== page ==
This is not to suggest that imperial domination in Europe was the same in degree or kind as that beyond Europe, but military conquest, administrative rule, and political disenfranchisement do remain broadly consistent. There are further similarities, too, such as the trading of colonies back and forth due to shifting power relations and negotiations between European imperial powers. Denmark ceded Norway to Sweden in the wake of Napoleon's defeat (1814), for instance, while the British toehold in India arguably began with the transfer of Bombay from Portugal to Britain as part of Catherine of Braganza's dowry on her marriage to Charles II (1661). Further, the history of colonization within Europe was, in earlier periods, nearly as brutal as it was outside of Europe in the nineteenth century. Leerssen acknowledges that “Ireland can perhaps be described as a colony during the period from 1540 to 1690” because of economic, political, and territorial exploitation.8 But if we glance at Oliver Cromwell’s conquest of Ireland in 1649–1652, we see much uglier colonial practices: Cromwell massacred civilians after military battles, sent thousands of survivors into slavery in the West Indies,9 and seized large tracts of land. After 1695, a range of laws forbade Catholics not only the free exercise of their religion but also property rights and other broadly civil rights that would soon be defined under the Enlightenment. Those laws, known as the Penal Laws or Penal Statutes, were somewhat ameliorated over the ensuing decades, but remained in force until Catholic Emancipation in 1829. Instead of considering Ireland as failing to be colonial on the terms that non-European nations were colonial during the height of British imperial power, we need to question more thoroughly the utility of binary formulations in order to grasp more fully the complexity of an imperial history that reaches across, and builds upon, different historical moments, geopolitical situations, imperial ideologies, and discourses of resistance. The present study works in the space between the either/or alternative, seeking to explore the ways in which Irish authors recognized, and even argued for, Ireland's difference from non-European colonies such as India while also engaging the similarities in their position.

One of the key differences between India and Ireland under British rule is a matter of chronology. While eighteenth-century Ireland had already experienced centuries of colonial domination, India at the same time was largely free of British rule. In 1800, much of India was still ruled by the Maratha (Mahratta) Confederacy; British rule, though greatly expanded from the few ports it governed in the early eighteenth century, was limited to the edges of the subcontinent. The destabilization of the Mughal Empire in India in the seventeenth and eighteenth centuries, as well as inter-European competition for key ports and coastal regions in India, precipitated changes that redrew the map of the subcontinent. The British succeeded in pushing out most other imperial competitors from Europe and during the late eighteenth and early nineteenth centuries would extend their dominion over the subcontinent despite considerable difficulties. Sultan Tipu’s armed opposition to British domination in India in the 1780s and 1790s overlapped with the impeachment of Warren Hastings, Governor General of the East India Company, from 1787–1795, and was followed by a series of military conflicts, from the “Vellore Mutiny” of 1806 and the Mahratta Wars to the Anglo-Afghan Wars and the so-called “Indian Mutiny” of 1857–1858. Then the British faced growing political agitation for independence, drawing in part on the principles of nationalism, in the latter part of the century. After the impeachment of Hastings failed, and despite heavy losses during the first Anglo-Afghan War, the British busily accumulated other colonies in the region, expanding British India's borders to include Sri Lanka (then Ceylon) in 1796 and what is now Burma incrementally from 1824 to 1886, as well as adding the Seychelles (1810), Singapore (1819), Hong Kong (1841), Brunei (1888), Kuwait (1899), and myriad others, as well as extending their dominion in the subcontinent of India.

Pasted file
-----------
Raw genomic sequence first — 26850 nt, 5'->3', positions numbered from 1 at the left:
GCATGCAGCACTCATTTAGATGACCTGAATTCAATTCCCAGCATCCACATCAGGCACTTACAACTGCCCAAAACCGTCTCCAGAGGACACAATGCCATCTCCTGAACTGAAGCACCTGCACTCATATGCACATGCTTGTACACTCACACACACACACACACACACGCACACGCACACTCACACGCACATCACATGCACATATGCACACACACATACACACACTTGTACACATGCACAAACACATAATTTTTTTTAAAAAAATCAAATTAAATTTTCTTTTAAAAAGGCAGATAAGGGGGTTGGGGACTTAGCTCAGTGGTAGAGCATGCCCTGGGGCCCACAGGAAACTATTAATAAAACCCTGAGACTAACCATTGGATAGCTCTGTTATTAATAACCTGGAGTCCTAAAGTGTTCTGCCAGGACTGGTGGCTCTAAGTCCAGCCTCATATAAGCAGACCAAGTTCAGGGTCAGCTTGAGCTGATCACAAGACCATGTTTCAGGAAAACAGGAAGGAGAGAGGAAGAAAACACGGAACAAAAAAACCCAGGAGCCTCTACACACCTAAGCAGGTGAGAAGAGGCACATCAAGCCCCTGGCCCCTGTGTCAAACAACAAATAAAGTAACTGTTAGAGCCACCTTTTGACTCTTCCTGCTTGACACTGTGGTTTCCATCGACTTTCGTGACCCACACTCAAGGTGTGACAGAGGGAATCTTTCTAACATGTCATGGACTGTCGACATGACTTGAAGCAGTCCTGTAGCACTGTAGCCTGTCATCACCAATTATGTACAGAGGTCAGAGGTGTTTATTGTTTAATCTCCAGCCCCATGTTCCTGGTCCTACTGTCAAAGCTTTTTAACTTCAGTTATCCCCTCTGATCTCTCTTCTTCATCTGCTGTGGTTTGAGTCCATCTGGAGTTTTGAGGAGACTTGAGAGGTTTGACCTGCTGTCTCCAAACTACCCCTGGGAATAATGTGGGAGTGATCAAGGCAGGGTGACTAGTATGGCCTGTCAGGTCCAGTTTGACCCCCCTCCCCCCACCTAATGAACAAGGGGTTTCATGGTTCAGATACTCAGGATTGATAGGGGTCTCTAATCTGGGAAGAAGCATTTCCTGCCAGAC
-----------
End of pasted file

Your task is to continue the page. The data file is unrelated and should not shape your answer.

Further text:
There are strong reasons for linking Ireland and India within the genealogy of British imperial discourse despite these differences in colonial timelines. Historian Joel Berlatsky argues that attention to “the place of Ireland in the British Empire” has tended to focus on comparisons between Ireland and the United States, but “equally important insights can be gained by examining Ireland in relation to India or to African colonial areas.”10 The historical ties between India and Ireland are more than conceptual. Throughout various conflicts after the middle of the eighteenth century, the British empire not only had the same legislators and goverment functionaries making decisions about both India and Ireland but also deployed the same personnel in both colonial arenas. In one of the more striking instances, Lord Cornwallis, who defeated Sultan Tipu, was brought out of retirement to deal with the aftermath of the 1798 Irish uprising, and was celebrated in an 1804 tale by Anglo-Irish author Maria Edgeworth for his actions in India (see Chapter 2). More crucially, though, such migrating personnel figuratively parallel the circulation of ideas of coloniality, effective administration, and empire. As David Lloyd notes, “The metaphors that justified Britain's colonialism in the East clearly have parallels in the discourse on the ‘internal colony’ of Ireland;”11 or, put more bluntly, the imperial enterprise recycled its rationalizations, applying them to various colonies as needed. In the period considered by this study, both India and Ireland were high on the colonial agenda and were frequently discussed together in print culture as such. Moreover, there is a cultural basis for such connections: as literary scholars such as Leerssen and Joseph Lennon have established, Irish orientalist scholarship and literature also pursued, across centuries, myriad connections between Ireland and the “East.”12